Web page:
5
I'm sorry, but if you can't see this as anything less than a tool for cops to harrass anyone they don't like the look of- homeless or otherwise- then you are most likely a fucking snob yuppie douche who just can't stand those pesky homeless people who beg for your change after you buy that $6.00 latte from Starbucks on the way to your soul-sucking corporate cubicle.

If you also cannot see the massive rise in police brutality and the burgeoning police state, or are choosing to ignore it then please make yourselves known, so we know who to guillotine first when this shit-hole of a country finally implodes.

Supporting this overtly fascist law/program makes you part of the problem, not part of the solution.

Your sense of white privilege disgusts me.
6
For a guy named "Pope" your comments sure are fallible.
First off, who is "Your" -- all of us on this thread, or me?
Second, how do you know I'm white?
Third, I've never bought a $6 latte, at least not consciously.
Fourth, you completely overlook the fact I said I have been both homeless and worked with them.
Fifth, I agree, the country is becoming a police state. What I'm arguing is then let's stop giving the police excuses. I opposed sit-and-lie, and I oppose the police policy mentioned in the article. But a lot of Portlanders, both residents and homeless people, don't understand taking a shit on a storefront, being a 6 foot guy badgering women for money while coming off like a potential rapist, and staring with malice at people on the train because you're high are exactly the kinds of things that give cops excuses to crack down on everyone, not just the homeless. With freedom comes responsibility. I've lived with hundreds of responsible poor people who fought for their country, paid their taxes, loved their kids and were great citizens. They are my family and friends. You know who isn't? Somebody who smashes empty 40 ouncers on the sidewalk where little kids can cut their feet and then curses "The Man" while intimidating customers going in and out of a convenience store just trying to make ends meet on the minimum wage jobs he refuses to work.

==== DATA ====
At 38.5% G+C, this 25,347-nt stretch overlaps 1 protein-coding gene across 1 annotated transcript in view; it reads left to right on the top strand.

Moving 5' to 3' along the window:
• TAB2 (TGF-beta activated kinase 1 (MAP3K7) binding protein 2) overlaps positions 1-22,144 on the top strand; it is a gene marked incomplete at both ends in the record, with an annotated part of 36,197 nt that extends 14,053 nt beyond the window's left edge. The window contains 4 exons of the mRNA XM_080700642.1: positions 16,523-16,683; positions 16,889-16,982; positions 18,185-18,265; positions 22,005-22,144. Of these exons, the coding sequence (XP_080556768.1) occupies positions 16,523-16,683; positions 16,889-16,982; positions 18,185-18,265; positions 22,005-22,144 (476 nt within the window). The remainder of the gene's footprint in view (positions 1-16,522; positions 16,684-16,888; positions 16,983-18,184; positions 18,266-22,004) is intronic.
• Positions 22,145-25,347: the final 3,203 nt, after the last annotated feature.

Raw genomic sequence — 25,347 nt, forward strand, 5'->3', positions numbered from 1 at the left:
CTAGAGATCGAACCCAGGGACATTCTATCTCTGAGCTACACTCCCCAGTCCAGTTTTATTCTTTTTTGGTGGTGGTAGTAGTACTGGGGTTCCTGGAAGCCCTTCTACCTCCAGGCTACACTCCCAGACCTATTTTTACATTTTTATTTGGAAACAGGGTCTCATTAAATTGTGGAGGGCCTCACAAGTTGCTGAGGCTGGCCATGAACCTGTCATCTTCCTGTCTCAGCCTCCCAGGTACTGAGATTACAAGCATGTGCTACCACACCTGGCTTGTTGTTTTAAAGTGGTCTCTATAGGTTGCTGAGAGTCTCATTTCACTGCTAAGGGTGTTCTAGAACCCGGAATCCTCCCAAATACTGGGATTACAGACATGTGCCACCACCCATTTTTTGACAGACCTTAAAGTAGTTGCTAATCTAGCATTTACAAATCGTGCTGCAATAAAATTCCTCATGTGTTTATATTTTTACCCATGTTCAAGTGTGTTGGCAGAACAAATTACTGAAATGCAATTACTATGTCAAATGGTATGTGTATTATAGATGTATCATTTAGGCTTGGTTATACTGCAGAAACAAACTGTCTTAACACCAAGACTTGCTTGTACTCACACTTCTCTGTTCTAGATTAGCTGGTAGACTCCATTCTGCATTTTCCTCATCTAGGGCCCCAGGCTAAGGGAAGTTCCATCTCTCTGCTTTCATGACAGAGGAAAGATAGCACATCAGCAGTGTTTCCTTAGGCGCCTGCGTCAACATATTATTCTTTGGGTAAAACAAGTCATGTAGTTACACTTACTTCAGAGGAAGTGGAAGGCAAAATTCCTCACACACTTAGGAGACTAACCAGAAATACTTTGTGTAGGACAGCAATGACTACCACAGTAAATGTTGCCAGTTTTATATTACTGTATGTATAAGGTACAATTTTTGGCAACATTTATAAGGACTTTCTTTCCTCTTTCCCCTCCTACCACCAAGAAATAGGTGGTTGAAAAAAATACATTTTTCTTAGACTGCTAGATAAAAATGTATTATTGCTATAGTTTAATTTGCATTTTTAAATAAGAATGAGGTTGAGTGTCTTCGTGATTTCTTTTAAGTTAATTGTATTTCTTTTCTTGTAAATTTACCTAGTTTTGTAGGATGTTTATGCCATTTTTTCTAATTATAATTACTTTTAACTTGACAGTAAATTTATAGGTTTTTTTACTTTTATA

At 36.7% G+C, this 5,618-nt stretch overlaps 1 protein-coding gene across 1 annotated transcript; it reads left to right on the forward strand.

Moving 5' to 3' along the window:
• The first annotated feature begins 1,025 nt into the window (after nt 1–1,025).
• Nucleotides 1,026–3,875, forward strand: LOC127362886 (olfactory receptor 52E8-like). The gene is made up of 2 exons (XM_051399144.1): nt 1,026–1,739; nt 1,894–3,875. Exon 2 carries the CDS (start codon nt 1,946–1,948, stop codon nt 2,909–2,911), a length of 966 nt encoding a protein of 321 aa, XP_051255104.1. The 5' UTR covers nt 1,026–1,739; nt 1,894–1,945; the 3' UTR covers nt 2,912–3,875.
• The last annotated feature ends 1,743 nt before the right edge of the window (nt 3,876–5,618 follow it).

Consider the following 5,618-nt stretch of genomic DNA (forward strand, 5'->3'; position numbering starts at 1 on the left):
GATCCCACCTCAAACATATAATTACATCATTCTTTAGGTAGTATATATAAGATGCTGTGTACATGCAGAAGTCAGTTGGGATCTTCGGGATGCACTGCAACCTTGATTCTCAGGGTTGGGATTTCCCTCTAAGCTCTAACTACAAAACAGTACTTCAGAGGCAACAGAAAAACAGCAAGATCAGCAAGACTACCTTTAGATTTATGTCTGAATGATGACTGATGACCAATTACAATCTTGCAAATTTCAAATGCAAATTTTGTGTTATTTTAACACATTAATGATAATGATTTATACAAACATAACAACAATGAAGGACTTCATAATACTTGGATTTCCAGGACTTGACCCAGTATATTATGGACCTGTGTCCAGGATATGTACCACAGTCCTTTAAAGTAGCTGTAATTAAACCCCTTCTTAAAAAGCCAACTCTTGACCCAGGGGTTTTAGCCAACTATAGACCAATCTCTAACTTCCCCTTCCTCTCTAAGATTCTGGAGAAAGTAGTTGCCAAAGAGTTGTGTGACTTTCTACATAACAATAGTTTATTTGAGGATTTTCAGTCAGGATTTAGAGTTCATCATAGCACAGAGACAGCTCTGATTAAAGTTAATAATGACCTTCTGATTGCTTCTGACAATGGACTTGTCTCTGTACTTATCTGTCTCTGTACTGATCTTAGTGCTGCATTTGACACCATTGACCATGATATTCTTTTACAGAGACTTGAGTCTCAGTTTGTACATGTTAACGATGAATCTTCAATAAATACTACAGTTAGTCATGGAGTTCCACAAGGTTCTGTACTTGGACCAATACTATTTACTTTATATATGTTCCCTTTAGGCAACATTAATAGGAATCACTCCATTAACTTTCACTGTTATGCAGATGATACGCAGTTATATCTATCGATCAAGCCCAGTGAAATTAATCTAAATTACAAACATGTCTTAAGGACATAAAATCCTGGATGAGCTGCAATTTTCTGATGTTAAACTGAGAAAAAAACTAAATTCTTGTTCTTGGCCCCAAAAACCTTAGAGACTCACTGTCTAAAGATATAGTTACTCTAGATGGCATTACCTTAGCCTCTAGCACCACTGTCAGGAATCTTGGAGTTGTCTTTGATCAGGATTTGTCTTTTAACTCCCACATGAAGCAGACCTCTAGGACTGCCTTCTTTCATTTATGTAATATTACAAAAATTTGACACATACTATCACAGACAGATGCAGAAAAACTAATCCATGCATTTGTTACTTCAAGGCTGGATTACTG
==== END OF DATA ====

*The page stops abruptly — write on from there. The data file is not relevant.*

Sixth, since you assume I'm white, you also seem to assume I'm primarily referring to people of color. Far from it. Hands down the most off-putting, offensive homeless "travelers" are the young white kids who flood into Portland each summer. Not all of them -- like I said, some are very cool. I know because I actually talk to them, and more than a few have said they appreciate my politeness. But a number of them refuse to see that gathering in large groups outside various places and harassing passersby tends to come off as threatening, especially to women. Which brings me to my final point, Pope David -- you are a perfect example of MALE privilege. You are so upset at the cops and the crackers you don't even think about what it's like for a petite young lady to have to walk through a crowd of stoned or drunk homeless men who may or may not be respectful. My point is simple. If these spoiled white "travelers" would grow up and face the fact they make life harder for others, maybe more people would advocate for them. Please get that through your head. And speaking of heads, by the way, threatening to cut someone's off because you don't agree with them is not a good way to make friends and influence people. On what planet can you possibly think any of your arguments would make life better for the homeless?